Mission and Structure (Image)
APS Mission Title

The essential mission of the American Psychosomatic Society is to promote and advance the scientific understanding of the interrelationships among biological, psychological, social and behavioral factors in human health and disease, and the integration of the fields of science that separately examine each, and to foster the application of this understanding in education and improved health care.

The last half of this century has been a time of unprecedented growth in our understanding of human behavior and biology. A fuller description of the biological substrates that promote health or create disease is evolving. These data emerge from new analytic techniques that better assess the spectrum of biobehavioral phenomena from observable human behavior to cellular biology. Such information can illuminate relationships between health and disease, psychology and physiology and thereby suggest new treatment regimens in medicine, psychiatry and psychology. Thus, techniques of observing and analyzing human behavior emanating from and acting upon the fundamental structure and function of cells and tissues are important to our understanding the maintenance of health, in lessening the susceptibility to disease, and in enhancing many treatment regimens in medicine, psychiatry and psychology.

The task of psychosomatic medicine is to understand the nature and mechanisms of behavior and psychosocial encounters that may alter the development of the organism, its structure and its functions. Maladaptations and failure of integration in the interactions between an individual and the environment lead to disabling illnesses. These events require careful study and analysis.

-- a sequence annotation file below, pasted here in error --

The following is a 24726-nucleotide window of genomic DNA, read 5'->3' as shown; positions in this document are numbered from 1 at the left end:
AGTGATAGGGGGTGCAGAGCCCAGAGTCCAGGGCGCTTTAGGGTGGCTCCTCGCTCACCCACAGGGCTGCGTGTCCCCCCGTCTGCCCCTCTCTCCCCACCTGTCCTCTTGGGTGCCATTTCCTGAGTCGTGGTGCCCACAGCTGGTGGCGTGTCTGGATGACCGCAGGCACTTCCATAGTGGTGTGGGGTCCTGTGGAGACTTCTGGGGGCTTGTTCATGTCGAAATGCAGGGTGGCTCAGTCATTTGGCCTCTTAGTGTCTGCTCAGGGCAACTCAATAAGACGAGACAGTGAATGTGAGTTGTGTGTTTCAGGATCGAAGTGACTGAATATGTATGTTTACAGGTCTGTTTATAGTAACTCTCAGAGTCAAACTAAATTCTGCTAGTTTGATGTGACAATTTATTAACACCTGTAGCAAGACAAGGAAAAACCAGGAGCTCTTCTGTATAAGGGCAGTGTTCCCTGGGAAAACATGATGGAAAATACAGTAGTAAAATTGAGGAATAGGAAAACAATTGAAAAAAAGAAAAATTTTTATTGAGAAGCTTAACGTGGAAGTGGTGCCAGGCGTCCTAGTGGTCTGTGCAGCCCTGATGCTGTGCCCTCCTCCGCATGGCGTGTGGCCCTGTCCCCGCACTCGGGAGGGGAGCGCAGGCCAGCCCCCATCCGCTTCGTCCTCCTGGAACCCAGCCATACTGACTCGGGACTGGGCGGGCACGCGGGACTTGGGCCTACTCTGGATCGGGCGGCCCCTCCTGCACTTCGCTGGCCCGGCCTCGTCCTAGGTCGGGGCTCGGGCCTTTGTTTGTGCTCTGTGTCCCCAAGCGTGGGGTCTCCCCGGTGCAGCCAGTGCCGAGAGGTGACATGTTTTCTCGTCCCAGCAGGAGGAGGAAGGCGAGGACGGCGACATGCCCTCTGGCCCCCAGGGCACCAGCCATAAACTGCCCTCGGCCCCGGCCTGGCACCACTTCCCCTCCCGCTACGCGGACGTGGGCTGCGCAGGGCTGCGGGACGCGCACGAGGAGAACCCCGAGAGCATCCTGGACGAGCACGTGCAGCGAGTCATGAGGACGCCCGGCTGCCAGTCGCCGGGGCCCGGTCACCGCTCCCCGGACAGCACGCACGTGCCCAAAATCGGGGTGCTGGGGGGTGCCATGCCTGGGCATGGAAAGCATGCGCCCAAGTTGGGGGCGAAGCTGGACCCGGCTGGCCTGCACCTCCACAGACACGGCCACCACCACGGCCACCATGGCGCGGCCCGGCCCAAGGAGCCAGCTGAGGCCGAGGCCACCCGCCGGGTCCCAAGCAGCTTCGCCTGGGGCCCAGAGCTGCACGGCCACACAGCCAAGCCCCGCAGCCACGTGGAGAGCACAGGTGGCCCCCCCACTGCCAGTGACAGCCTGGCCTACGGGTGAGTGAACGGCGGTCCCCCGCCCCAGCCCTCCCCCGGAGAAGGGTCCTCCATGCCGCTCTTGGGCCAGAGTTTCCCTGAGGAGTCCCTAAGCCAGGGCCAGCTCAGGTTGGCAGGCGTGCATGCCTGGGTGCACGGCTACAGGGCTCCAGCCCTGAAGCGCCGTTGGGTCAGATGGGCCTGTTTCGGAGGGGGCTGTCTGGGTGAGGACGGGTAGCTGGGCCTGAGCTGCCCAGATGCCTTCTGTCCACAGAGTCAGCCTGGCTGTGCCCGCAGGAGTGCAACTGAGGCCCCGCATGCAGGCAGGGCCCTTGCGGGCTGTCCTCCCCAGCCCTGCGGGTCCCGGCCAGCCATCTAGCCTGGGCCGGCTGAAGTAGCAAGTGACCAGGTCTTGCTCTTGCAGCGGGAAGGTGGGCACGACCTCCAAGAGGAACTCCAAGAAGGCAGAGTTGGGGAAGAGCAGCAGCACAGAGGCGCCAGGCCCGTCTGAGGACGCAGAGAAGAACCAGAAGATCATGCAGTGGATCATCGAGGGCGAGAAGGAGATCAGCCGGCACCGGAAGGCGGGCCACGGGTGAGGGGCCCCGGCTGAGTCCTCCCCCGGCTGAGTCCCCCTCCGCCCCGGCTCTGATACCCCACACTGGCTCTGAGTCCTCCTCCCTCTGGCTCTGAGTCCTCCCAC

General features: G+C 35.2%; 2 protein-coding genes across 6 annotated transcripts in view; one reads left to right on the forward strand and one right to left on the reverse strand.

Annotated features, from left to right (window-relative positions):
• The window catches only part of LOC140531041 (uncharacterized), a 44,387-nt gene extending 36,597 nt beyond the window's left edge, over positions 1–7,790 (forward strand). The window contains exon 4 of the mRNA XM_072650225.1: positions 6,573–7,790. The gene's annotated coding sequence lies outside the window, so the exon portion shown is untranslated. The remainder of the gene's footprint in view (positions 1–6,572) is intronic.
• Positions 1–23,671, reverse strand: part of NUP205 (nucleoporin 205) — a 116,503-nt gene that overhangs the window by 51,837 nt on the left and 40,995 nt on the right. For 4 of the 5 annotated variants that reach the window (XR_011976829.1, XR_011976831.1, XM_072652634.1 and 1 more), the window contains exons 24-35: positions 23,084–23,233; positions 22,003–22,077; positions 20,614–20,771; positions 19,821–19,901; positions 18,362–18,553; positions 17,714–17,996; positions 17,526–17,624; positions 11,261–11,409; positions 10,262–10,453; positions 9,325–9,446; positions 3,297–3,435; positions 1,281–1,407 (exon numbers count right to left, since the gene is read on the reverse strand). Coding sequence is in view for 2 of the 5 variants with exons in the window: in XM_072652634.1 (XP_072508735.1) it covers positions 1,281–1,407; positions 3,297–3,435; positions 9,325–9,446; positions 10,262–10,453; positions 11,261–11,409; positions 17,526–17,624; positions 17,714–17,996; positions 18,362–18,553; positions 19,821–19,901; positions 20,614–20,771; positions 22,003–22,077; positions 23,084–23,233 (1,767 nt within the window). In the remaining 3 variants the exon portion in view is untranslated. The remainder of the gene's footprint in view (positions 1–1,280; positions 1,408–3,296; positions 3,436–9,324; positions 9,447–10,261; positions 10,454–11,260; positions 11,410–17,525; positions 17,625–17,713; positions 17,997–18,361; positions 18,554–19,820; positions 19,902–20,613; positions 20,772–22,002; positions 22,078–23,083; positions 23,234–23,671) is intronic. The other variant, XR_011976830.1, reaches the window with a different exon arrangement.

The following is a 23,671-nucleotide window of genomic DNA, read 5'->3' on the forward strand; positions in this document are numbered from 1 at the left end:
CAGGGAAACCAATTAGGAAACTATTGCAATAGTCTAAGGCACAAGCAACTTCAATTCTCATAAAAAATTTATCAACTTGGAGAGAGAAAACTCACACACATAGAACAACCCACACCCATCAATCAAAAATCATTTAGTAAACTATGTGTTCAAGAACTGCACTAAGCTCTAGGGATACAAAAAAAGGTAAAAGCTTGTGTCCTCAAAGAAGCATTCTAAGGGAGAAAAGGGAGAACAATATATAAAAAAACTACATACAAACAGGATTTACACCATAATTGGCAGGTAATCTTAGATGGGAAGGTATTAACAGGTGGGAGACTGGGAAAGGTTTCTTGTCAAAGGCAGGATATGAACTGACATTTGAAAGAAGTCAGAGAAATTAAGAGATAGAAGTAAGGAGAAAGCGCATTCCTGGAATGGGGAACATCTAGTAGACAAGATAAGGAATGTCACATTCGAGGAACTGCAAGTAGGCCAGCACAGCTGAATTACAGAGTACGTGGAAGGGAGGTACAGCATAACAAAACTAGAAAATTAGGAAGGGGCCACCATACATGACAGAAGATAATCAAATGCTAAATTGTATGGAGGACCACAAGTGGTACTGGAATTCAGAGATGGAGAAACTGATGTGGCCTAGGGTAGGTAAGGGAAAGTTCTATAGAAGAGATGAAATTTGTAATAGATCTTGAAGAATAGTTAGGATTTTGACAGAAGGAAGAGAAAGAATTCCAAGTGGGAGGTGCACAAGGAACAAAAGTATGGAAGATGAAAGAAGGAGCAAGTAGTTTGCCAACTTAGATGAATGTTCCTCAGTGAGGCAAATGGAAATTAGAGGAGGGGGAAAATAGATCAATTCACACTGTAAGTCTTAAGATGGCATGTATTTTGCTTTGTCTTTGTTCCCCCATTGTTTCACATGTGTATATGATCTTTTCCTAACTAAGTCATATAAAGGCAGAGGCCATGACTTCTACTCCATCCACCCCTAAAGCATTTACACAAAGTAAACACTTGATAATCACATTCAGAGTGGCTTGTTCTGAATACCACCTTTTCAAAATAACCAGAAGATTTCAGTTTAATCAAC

The understanding of these events, provided by psychosomatic research and clinical studies, is an essential ingredient for the comprehensive understanding of human disease in order to lessen the burden of human suffering. The study of these factors and their assimilation into medical teaching and practice are central to the mission of the Society.


The Society is a forum for the discussion of data from any discipline that may enhance our understanding of the complex relationships that have led to a new appreciation of how mind and body interact in the maintenance of health and the causation of disease. This includes: basic studies of brain, behavior and bodily disease relationships; basic and applied psychopharmacological studies; demographic, transcultural and epidemiologic studies of the risk factors and natural history of disease; clinical studies of the risk factors and natural history of disease; and clinical studies derived from insights that emerge from the laboratory, all of which address the biopsychosocial and behavioral interactions that influence adaptive processes. Another important area for investigation is the multiplicity of factors that enter into the physician-patient relationship, and their potential significance. In summary, the Society is dedicated to psychosomatic research in various disciplines and the application of this new knowledge in the education of professionals and the care of patients.


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American Psychosomatic Society
6728 Old McLean Village Drive
McLean, VA 22101
(703) 556-9222  |  FAX (703) 556-8729

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